How big is the United Methodist split, really?
Liberal United Methodist officials have been trying to discourage congregations from disaffiliating from the UMC and especially scare people away from the Global Methodist Church by misleadingly suggesting that hardly anyone is doing the former or joining the latter. This sometimes inaccurate rhetorical downplaying of how big the United Methodist split is becoming is apparently intended to provoke a sort of “reverse bandwagon effect.”
But at this point, there are three clear truths about the United Methodist split.
- The United Methodist Church’s split is ongoing.
- Now with more than 3,100 congregations and growing, the Global Methodist Church has already become a sizable global denomination.
- With 6,225 American congregations having disaffiliated from the denomination so far, the United Methodist split is major.
Indeed, sociology professor and religion statistics guru Ryan Burge has observed that the UMC’s break-up “can only be described as the largest denominational schism in the last fifty years.”
The United Methodist split has already become so big that there is no option to simply remain united with everyone who had been in the UMC. Deciding between the increasingly liberalized post-separation United Methodist Church vs. the Global Methodist Church is a choice between which parts of the previously unified UMC you would want to remain connected to, now that it is no longer possible to stay together with everybody.
(Of course, going independent means losing connections to both sides.)
Let’s take each of these three main points in order.
First, the split is ongoing.
After all, there are still about two dozen U.S. annual conferences whose bishops, to their credit, have planned special sessions in the remainder of 2023 to approve additional congregational disaffiliations. This will reduce the number of traditionalist congregations trapped in a denomination in which they no longer fit.
In the bigger picture, however, leading United Methodist bishops have chosen to ensure that the denomination’s separation is proceeding in a much more lengthily drawn-out, acrimonious, and messy manner than necessary.
The Protocol of Reconciliation and Grace through Separation was effectively a chance to “just rip off the band-aid,” handling the sometimes-uncomfortable difficulties of separation all at once—and then moving on. It would have allowed different segments of the UMC to sort themselves between the orthodox Global Methodist Church and the liberal, post-separation United Methodist Church, all within a relatively short time frame, while minimizing the degree to which anyone would have been coerced into remaining trapped in one or the other.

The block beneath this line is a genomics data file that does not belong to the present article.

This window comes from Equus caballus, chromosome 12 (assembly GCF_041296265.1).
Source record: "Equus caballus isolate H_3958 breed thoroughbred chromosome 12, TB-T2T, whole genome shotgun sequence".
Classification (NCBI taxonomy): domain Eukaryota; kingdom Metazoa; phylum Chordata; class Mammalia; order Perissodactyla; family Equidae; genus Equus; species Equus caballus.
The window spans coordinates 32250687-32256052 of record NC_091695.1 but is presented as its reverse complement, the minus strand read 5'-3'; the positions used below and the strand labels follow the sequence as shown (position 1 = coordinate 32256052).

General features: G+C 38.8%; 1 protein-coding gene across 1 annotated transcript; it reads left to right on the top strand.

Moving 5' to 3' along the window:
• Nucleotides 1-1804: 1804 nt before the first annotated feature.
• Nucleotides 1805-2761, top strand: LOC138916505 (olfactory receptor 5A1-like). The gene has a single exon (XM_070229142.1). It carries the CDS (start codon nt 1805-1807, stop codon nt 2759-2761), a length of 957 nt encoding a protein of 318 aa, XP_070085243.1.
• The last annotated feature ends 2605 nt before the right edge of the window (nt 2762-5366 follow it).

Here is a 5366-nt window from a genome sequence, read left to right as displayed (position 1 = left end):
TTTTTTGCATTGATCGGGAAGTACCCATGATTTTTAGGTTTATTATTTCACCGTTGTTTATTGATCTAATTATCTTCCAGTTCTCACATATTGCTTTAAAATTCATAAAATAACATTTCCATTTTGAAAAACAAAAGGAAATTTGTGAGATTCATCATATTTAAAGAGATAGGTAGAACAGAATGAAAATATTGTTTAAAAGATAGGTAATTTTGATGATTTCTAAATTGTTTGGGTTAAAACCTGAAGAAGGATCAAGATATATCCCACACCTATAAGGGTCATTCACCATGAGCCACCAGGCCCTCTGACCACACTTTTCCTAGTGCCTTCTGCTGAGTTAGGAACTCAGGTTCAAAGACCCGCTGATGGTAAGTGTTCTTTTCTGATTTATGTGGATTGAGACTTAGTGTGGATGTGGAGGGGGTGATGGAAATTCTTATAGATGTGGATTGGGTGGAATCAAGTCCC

When liberal leaders cynically and self-servingly broke their word to abandon the Protocol, after the major concessions from traditionalists were effectively secure, this shattered trust. Furthermore, numerous U.S. annual conference officials have imposed draconian additional barriers to effectively block disaffiliation for many at this time.
But such barriers do not really stop separation from happening – they make the separation take place in a slower, more painful way.
And amidst much misleading spin, a major liberal United Methodist caucus recently had the honesty to admit that with the UMC’s liberal new direction, eventually “We may lose Africa and the Philippines.”
Secondly, some perspective is needed about the size of the Global Methodist Church.
The GMC recently reported that it has now grown to more than 3,100 congregations and 3,400 clergy, “with more added weekly.”
Some liberal United Methodist leaders have been trying to scare-monger people away from the GMC. A “Stay UMC” propaganda website for North Alabama (on a page that says “We will try to update this page as often as possible”) still dismissively suggests that the Global Methodist Church is not actually “a real entity.” Retired Bishop Will Willimon snarkily assured Christian Century readers that the Global Methodist Church is “destined to be one of the smallest Methodist bodies in the world.”
Yes, the GMC is currently smaller than the UMC.
But now Global Methodism is legally established as a church, with official doctrine and rules, organized into numerous annual conferences, and recognized by the U.S. Department of Defense as a denomination that can endorse military chaplains.
Joining the GMC means partnering with a vibrant, growing connection of congregations already stretching across the United States as well as Africa, Canada, Eastern Europe, the Middle East, and the Philippines.
How does the GMC compare to other Methodist denominations?
This World Methodist Council chart lists membership statistics for 73 member denominations.